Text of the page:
Chapter Two: Identifying a Problem / Evaluating Relevance and Purpose / Considering Audience

Considering Audience

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When you write literary scholarship and criticism, you are writing for someone: your audience. The audience may be real or imagined; in other words, there may be a real group of people who will read your work or you might just be writing a practice work at this point in your research career. Whether your audience is real or imagined at this point, you need to consider your audience as you prepare to research and write your project. Scholarly disciplines measure the impact of research by gauging how audiences respond. Critical reviews and commentary provide qualitative feedback. We can also learn how other researchers re-use your work within their own; advanced researchers use tools such as the h-index to measure how their research is referenced in other people’s research. Sometimes impact is more subtle and may not be measurable in such quantitative ways. For instance, audience impact occurs when your readers gain insight or consider a problem from a new perspective. They may not all respond in a measurable way.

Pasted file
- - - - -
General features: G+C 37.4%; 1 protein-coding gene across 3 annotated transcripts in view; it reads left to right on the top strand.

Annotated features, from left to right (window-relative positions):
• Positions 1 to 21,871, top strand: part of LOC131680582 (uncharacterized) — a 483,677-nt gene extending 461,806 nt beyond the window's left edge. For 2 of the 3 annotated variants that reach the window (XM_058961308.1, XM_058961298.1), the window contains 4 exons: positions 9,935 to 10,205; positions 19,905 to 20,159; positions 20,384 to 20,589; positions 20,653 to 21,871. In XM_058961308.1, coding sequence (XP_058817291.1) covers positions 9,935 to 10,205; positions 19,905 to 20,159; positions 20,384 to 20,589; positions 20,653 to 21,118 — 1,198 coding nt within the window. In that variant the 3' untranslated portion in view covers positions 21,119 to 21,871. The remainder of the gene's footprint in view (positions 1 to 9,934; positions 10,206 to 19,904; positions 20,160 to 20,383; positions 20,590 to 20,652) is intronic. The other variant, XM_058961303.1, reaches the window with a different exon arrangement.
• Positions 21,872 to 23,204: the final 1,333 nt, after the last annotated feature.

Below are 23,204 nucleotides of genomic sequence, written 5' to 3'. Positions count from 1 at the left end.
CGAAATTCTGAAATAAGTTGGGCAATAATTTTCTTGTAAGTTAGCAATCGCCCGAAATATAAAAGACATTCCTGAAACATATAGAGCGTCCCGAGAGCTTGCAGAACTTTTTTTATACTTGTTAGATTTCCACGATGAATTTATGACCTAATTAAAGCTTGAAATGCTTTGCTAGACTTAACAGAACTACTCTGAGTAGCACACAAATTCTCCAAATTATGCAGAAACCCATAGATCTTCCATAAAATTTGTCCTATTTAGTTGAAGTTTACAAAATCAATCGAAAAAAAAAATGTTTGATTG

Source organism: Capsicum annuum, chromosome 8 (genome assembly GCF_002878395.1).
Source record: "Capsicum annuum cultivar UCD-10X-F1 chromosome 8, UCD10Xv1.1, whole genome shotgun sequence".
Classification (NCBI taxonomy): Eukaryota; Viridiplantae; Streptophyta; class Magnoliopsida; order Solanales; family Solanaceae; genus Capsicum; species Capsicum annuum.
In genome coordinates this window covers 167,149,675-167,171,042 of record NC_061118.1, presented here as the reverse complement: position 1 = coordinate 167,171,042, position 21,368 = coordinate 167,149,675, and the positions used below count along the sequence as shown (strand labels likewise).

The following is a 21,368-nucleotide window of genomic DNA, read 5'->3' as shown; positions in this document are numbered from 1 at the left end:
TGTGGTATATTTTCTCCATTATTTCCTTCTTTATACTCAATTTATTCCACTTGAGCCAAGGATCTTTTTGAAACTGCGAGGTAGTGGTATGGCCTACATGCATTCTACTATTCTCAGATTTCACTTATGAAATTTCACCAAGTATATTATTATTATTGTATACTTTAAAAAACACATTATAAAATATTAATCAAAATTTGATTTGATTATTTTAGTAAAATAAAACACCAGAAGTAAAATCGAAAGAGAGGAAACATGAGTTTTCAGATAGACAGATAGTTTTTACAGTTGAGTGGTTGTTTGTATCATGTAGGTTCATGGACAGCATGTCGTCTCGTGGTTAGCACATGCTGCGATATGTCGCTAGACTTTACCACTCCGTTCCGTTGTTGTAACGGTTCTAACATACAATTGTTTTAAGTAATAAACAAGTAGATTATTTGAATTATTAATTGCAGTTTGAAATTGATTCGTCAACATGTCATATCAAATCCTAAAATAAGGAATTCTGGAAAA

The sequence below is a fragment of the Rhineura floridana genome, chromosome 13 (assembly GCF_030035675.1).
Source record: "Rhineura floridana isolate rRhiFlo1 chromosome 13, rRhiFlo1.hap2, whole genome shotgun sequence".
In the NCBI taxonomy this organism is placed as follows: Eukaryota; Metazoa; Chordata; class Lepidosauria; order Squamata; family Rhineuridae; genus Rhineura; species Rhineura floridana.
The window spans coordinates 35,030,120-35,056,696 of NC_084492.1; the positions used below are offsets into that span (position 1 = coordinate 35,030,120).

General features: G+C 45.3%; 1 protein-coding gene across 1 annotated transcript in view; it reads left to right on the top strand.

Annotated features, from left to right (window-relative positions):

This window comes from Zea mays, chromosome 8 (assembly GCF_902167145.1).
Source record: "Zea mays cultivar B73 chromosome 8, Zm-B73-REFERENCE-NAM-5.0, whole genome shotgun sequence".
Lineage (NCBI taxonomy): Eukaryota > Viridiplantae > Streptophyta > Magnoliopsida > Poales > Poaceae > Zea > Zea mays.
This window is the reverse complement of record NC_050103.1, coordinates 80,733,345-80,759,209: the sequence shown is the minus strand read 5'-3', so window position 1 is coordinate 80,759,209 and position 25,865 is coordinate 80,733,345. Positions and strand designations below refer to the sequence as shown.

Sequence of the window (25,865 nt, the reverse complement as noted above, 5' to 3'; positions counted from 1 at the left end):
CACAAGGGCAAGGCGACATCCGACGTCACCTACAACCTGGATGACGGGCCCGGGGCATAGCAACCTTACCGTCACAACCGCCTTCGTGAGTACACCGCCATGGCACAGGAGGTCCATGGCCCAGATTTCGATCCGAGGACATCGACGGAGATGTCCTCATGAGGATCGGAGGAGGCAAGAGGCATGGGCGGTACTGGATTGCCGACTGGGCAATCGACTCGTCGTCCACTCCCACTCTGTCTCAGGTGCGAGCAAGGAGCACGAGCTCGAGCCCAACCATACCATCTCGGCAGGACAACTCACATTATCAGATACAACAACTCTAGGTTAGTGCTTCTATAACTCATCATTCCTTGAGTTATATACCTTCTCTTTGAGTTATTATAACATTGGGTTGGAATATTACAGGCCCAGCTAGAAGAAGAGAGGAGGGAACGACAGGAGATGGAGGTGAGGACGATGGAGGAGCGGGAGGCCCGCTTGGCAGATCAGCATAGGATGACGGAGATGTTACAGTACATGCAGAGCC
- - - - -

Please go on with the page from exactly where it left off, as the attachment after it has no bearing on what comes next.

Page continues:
One of your goals as a researcher – beyond finding and addressing problems – is to impact your audience, and you want that impact to be positive. In other words, you don’t want your audience to hold up your research as an example of bad work! You want your audience to appreciate your research for its wise choice of problem, its appropriate methodology, its powerful use of sources, its airtight reasoning, its relevant conclusion, and its faultless presentation. You want to impact your audience’s thinking about a problem just as an attorney wants to impact the jury’s thinking about a case.